Far-flung lands west of the Missouri and Mississippi rivers beckon hunters every spring, with the promise of scenic landscapes and exotic, hard-gobbling birds. But Merriam’s and Rio Grande country also holds a surprise: vast, wide-open landscapes with very few trees. To an eastern hunter accustomed to chasing gobblers in timber, that can create a tough adjustment. How quickly you adapt can make or break your once-in-a-lifetime western hunt.

The Trouble With Terrain

Tree-challenged landscapes present two basic problems. First, turkeys have fewer spots to roost. In fact, they’ll sometimes spend the night on small mesquite trees or even power lines in some areas of Texas. Because roost sites are limited, suitable groves and individual trees are often jammed with birds every night. In fact, these “traditional roosts” can sometimes hold more than 100 turkeys. However, these roosts are often not near prime feeding or nesting areas, so birds typically fly down in the morning and hit the open ground running. In some areas, they might cover a circuit daily of several miles before returning to a roost at night. The result? Fly-down hunts near these big roosts are often a waste of time. Yes, it’s fun to hear 100-plus turkeys at dawn, but when the birds lace up their track shoes and depart, you’d better be ready to follow.

That leads to problem No. 2. In wide-open landscapes, turkeys can pick you out several hundred yards away. Further, because they’re so mobile, those birds might go almost anywhere — river breaks, large pastures, mesquite flats, huge ag fields or similar areas. They’re often vocal, so you can usually keep track of them. However, gobbling doesn’t mean they’re coming to you, and eastern hunters quickly learn that falling in behind a group of roving, albeit noisy, western turkeys is an exercise in frustration.

Binoculars are critical in Merriam’s and Rio Grande country. Always glass your surroundings before making a move. It’s amazing how easily large black birds disappear into mesquite, prairie grass or rocky canyons.

Go Big

The solution isn’t complicated. Go turkey hunting. Just be aware of and adapt to the open western surroundings. Here are seven tips:

1. Glass Often

Do this especially before you move. Binoculars are critical out West. It’s unbelievable how easily a group of large black birds can disappear in a sea of grass or a rocky canyon. Scan open areas often and thoroughly. View closer areas first and farther spots afterward. Look for anything out of place. It’s better to take a second look at a distant cedar bush than to assume it’s not a turkey.

2. Get Aggressive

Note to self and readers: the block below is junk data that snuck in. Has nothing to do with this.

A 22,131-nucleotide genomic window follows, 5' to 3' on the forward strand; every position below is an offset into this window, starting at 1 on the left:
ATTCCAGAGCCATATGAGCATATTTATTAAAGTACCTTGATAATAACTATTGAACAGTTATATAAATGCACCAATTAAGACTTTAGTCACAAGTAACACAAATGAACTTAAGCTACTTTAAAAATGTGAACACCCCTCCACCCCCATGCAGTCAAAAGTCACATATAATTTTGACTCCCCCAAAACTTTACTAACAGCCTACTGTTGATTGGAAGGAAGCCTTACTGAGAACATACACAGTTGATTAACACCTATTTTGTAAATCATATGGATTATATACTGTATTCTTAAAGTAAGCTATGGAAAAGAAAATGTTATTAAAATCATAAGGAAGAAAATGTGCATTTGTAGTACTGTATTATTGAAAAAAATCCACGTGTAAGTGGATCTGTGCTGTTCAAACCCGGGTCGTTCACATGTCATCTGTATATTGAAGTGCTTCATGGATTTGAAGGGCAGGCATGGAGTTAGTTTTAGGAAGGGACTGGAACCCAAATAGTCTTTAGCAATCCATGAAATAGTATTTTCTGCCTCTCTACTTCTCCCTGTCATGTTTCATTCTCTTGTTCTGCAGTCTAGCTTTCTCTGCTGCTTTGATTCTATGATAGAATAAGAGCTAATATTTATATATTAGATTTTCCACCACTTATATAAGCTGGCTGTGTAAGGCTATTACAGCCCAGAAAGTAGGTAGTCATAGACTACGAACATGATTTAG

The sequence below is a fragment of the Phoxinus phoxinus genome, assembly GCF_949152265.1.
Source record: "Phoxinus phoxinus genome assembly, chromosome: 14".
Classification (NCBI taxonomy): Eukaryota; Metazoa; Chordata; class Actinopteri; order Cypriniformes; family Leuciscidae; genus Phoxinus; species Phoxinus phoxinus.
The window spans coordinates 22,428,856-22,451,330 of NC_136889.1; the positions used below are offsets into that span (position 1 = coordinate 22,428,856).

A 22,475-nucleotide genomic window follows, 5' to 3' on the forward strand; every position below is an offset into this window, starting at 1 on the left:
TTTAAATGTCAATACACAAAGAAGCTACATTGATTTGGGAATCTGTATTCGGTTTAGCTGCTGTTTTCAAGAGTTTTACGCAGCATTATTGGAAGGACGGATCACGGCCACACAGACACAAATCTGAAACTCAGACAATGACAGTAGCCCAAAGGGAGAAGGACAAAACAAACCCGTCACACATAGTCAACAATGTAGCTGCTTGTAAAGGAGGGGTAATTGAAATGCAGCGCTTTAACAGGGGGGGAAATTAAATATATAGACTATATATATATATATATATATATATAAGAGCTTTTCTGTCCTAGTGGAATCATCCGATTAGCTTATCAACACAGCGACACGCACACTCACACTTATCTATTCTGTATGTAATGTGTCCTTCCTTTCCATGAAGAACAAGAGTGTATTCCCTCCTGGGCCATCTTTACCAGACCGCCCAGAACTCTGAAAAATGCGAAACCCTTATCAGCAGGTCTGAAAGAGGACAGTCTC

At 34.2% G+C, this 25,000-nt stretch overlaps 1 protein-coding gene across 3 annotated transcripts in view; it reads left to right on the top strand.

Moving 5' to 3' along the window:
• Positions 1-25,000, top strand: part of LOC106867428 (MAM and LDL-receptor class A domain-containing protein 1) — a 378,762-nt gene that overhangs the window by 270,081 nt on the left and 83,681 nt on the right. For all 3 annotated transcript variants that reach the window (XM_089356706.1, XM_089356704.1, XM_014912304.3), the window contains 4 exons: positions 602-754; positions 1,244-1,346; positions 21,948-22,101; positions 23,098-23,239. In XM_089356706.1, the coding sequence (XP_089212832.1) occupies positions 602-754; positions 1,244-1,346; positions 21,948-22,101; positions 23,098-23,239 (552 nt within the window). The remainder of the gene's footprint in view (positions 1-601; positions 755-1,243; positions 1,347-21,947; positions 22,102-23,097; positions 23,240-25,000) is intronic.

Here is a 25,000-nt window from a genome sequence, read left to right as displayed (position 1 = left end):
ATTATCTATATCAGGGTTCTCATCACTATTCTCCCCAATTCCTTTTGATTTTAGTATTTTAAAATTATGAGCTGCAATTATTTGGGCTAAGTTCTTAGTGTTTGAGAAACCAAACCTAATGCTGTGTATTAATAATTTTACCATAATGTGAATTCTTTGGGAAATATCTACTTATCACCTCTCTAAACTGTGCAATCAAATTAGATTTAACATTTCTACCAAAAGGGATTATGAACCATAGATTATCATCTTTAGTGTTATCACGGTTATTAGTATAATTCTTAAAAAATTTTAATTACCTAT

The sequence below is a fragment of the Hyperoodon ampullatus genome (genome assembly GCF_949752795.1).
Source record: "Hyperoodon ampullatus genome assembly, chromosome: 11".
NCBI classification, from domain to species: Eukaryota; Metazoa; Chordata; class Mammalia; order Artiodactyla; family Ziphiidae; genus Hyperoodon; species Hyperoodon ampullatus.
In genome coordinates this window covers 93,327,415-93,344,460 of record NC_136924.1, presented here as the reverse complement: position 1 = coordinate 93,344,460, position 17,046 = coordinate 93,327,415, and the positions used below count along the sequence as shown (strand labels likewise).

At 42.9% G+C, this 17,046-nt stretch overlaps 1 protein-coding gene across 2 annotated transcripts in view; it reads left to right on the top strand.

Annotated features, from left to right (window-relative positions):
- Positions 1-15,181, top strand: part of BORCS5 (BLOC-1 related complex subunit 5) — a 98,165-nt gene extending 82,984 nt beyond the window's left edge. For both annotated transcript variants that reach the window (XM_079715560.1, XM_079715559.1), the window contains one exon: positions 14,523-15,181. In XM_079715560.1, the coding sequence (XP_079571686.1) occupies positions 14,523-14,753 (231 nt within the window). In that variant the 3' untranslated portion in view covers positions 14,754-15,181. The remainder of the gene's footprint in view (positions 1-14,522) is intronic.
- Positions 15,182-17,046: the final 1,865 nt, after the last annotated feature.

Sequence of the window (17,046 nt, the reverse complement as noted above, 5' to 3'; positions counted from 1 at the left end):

When repositioning on birds, don’t be shy. This is usually the biggest mistake eastern turkey hunters make out West — they don’t move enough. That seems silly considering the open terrain, but it’s true. You must often make long, calculated end-arounds, using terrain to hide your movements, to score.

3. Get Ahead

Figure out where turkeys are going, and try to get ahead of them. Western turkeys will sometimes come a long way to calling, but it helps if you’re where they want to travel anyway. Use binoculars to find birds traipsing down a draw, into a creek bottom, across an alfalfa field or up a river break. Then, analyze the landscape, plan a hidden approach and execute it swiftly.

4. Find Subtle Features

Look for subtle features that might hide your movements, such as gulches, creeks, ridges, cedar groves or even raised road beds. If you miss the birds and they slip past, try to locate them again and form another relocation plan.

5. Call Aggressively

If you can’t visually locate turkeys, keep tabs on birds through aggressive calling, preferably with something loud and high-pitched to cut the wind, such as a box or aluminum call. Listen to gobbling to discern the travel path of a longbeard, and again, look at the terrain, plan an end-around and get moving. If you’re one draw away from where the birds go, keep contact with them via calling, and keep moving until you’re at the right spot.

6. Be Prepared to Crawl

One note: Often, you’ll have to use low-level relocation — that is, crawling — to get position on a flock without being busted. That doesn’t mean you’re bushwhacking turkeys. You’re simply using woodsmanship to remain unseen and access a good ambush site. Get after it.

7. Take Advantage of Open Spaces

If all else fails, you can use those wide-open spaces to your advantage. Remember, birds can see a long way. Break out a realistic hen decoy, and move it back and forth above the grass. Have a buddy back it up with some yelping. Or take a gobbler or jake fan, hold it high and spread it in plain sight of a longbeard. His machismo might get the best of him and prompt him to run in for a rumble. The only fight he’ll get is with 2 ounces of shot. Caveat: Only use the fan trick if you’re certain no other hunters are in the area — especially folks driving by on roads in states where turkey hunting with rifles is legal.

Think Like a Local

Above all, don’t be shy during a western turkey hunt. You can kill birds by yelping from likely areas, just as you would in the friendly woods back home. But it’s usually better to locate traveling turkeys and move aggressively on them, trying to get where they want to be. You’ll bump some gobblers, but that’s the great thing about the West — you’ll usually find other birds. Laugh off a mistake, switch areas, locate more turkeys and pursue them.

Before you know it, you’ll feel right at home spreading the white or buff-colored tips of a western tail fan.


This article originally appeared in the 2017 Whitetail Journal Digital Turkey issue. You can view the entire magazine online here.